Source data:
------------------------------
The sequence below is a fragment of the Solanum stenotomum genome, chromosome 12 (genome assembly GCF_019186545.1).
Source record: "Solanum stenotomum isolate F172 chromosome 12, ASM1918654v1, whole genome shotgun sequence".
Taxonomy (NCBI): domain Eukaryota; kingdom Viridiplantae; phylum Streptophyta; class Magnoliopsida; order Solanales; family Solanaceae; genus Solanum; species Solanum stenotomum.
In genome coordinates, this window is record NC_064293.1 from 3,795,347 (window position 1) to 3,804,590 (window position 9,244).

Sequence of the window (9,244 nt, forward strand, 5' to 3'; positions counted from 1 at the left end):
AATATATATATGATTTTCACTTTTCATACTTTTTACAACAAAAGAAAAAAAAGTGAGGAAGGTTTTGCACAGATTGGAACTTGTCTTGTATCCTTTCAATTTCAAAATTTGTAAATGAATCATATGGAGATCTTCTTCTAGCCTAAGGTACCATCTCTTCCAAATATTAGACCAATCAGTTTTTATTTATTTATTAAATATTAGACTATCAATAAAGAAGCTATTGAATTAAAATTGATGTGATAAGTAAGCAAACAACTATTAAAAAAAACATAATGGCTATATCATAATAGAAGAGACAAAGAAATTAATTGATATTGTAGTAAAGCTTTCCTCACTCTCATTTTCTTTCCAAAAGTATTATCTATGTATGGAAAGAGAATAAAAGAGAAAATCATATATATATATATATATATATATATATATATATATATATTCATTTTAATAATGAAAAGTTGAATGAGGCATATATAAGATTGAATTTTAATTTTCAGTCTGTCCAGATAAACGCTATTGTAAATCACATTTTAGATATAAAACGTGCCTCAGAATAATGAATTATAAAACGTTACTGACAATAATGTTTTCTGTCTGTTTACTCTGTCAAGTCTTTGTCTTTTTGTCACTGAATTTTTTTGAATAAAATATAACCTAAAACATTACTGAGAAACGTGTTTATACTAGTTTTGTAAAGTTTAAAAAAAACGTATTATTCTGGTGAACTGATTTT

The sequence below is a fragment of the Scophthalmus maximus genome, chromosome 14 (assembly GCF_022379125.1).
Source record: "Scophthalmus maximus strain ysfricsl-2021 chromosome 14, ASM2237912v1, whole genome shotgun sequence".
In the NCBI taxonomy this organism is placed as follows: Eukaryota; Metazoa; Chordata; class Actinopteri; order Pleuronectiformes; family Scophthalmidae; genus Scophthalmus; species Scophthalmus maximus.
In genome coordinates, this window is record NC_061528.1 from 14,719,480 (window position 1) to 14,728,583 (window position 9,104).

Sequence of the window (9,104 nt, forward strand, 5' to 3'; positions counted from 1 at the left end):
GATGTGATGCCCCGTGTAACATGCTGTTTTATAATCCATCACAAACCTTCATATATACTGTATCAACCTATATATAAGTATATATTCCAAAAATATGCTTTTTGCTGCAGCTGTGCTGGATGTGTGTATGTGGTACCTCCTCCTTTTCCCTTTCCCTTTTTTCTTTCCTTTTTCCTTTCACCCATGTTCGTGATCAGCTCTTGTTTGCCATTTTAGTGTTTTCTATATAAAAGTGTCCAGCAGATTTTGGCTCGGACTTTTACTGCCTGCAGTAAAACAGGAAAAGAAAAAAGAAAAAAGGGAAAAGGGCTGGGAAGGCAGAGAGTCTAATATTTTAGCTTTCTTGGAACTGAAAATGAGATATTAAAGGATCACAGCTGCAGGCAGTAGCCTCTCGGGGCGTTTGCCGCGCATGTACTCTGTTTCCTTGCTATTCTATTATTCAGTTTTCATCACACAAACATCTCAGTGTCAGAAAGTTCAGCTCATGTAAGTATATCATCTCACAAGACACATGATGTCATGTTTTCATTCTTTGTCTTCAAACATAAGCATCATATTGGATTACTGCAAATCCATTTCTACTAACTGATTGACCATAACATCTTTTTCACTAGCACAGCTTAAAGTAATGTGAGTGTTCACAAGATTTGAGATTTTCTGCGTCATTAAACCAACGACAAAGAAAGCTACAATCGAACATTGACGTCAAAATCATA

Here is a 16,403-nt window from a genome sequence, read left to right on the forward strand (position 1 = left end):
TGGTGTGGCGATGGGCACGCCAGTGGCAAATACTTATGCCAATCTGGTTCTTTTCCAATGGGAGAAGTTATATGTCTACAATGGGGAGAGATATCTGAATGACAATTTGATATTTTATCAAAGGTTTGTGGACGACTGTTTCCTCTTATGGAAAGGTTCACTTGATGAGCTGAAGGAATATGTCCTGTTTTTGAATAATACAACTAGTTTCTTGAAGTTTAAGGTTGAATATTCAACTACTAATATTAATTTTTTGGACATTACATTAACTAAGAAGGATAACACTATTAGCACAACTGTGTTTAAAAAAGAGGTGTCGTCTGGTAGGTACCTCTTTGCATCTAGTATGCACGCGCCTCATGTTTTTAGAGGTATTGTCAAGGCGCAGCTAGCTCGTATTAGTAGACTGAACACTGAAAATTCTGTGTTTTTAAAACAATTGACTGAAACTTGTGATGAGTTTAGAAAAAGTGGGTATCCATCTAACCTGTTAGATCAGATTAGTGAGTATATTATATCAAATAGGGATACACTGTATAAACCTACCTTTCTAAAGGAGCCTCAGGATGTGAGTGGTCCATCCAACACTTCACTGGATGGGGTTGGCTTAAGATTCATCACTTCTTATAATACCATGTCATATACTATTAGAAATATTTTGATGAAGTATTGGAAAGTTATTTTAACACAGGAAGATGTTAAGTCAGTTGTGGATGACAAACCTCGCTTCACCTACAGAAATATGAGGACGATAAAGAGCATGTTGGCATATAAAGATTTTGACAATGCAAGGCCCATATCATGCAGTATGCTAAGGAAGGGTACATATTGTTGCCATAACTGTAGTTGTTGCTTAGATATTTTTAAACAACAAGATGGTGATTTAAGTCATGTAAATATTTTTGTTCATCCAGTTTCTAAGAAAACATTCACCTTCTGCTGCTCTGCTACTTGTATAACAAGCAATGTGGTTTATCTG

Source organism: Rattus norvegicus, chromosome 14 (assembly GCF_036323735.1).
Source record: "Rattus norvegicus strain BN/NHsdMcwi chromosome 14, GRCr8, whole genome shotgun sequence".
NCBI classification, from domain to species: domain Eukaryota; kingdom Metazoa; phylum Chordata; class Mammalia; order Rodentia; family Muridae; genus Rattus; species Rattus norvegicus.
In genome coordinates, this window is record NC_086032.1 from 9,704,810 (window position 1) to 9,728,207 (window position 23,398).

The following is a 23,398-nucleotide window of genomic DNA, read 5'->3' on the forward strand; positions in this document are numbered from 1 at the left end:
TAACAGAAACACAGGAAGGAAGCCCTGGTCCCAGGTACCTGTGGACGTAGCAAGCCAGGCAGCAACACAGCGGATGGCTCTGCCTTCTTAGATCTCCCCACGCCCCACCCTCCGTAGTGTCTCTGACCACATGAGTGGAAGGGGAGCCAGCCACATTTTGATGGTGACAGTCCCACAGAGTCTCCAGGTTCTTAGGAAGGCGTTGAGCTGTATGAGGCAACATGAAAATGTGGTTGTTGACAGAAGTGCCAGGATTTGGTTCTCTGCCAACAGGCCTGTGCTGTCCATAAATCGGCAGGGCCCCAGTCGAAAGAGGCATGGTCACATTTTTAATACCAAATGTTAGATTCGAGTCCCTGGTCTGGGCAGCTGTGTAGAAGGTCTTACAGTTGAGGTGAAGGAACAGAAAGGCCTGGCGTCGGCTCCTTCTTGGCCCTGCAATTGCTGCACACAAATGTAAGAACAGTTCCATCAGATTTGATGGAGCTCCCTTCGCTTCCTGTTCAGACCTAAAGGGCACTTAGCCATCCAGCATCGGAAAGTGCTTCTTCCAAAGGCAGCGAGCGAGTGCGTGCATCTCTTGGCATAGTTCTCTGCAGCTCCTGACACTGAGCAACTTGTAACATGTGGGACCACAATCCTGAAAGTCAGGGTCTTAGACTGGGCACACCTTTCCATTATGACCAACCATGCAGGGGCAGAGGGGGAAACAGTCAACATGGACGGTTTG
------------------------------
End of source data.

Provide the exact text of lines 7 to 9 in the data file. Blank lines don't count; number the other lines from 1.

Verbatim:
The sequence below is a fragment of the Scophthalmus maximus genome, chromosome 14 (assembly GCF_022379125.1).
Source record: "Scophthalmus maximus strain ysfricsl-2021 chromosome 14, ASM2237912v1, whole genome shotgun sequence".
In the NCBI taxonomy this organism is placed as follows: Eukaryota; Metazoa; Chordata; class Actinopteri; order Pleuronectiformes; family Scophthalmidae; genus Scophthalmus; species Scophthalmus maximus.